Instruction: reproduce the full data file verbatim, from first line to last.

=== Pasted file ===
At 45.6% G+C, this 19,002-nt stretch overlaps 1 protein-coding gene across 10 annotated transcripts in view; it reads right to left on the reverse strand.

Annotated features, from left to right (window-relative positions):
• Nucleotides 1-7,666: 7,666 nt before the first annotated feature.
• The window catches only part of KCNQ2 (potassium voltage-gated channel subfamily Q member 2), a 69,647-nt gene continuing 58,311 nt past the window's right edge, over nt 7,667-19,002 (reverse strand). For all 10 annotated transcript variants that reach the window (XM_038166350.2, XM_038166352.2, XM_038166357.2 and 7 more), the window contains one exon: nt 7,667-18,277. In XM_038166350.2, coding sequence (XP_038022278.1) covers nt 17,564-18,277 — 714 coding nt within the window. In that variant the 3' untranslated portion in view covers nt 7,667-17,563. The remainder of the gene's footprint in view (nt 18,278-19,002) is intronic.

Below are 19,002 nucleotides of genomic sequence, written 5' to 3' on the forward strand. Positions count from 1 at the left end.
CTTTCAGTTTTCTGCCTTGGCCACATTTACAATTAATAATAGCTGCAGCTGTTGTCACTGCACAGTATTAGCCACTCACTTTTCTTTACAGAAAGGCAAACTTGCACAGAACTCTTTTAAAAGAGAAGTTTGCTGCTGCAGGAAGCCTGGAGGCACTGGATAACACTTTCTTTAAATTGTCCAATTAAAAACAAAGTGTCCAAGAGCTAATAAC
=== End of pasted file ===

At 45.6% G+C, this 19,002-nt stretch overlaps 1 protein-coding gene across 10 annotated transcripts in view; it reads right to left on the reverse strand.

Annotated features, from left to right (window-relative positions):
• Nucleotides 1-7,666: 7,666 nt before the first annotated feature.
• The window catches only part of KCNQ2 (potassium voltage-gated channel subfamily Q member 2), a 69,647-nt gene continuing 58,311 nt past the window's right edge, over nt 7,667-19,002 (reverse strand). For all 10 annotated transcript variants that reach the window (XM_038166350.2, XM_038166352.2, XM_038166357.2 and 7 more), the window contains one exon: nt 7,667-18,277. In XM_038166350.2, coding sequence (XP_038022278.1) covers nt 17,564-18,277 — 714 coding nt within the window. In that variant the 3' untranslated portion in view covers nt 7,667-17,563. The remainder of the gene's footprint in view (nt 18,278-19,002) is intronic.

Below are 19,002 nucleotides of genomic sequence, written 5' to 3' on the forward strand. Positions count from 1 at the left end.
CTTTCAGTTTTCTGCCTTGGCCACATTTACAATTAATAATAGCTGCAGCTGTTGTCACTGCACAGTATTAGCCACTCACTTTTCTTTACAGAAAGGCAAACTTGCACAGAACTCTTTTAAAAGAGAAGTTTGCTGCTGCAGGAAGCCTGGAGGCACTGGATAACACTTTCTTTAAATTGTCCAATTAAAAACAAAGTGTCCAAGAGCTAATAAC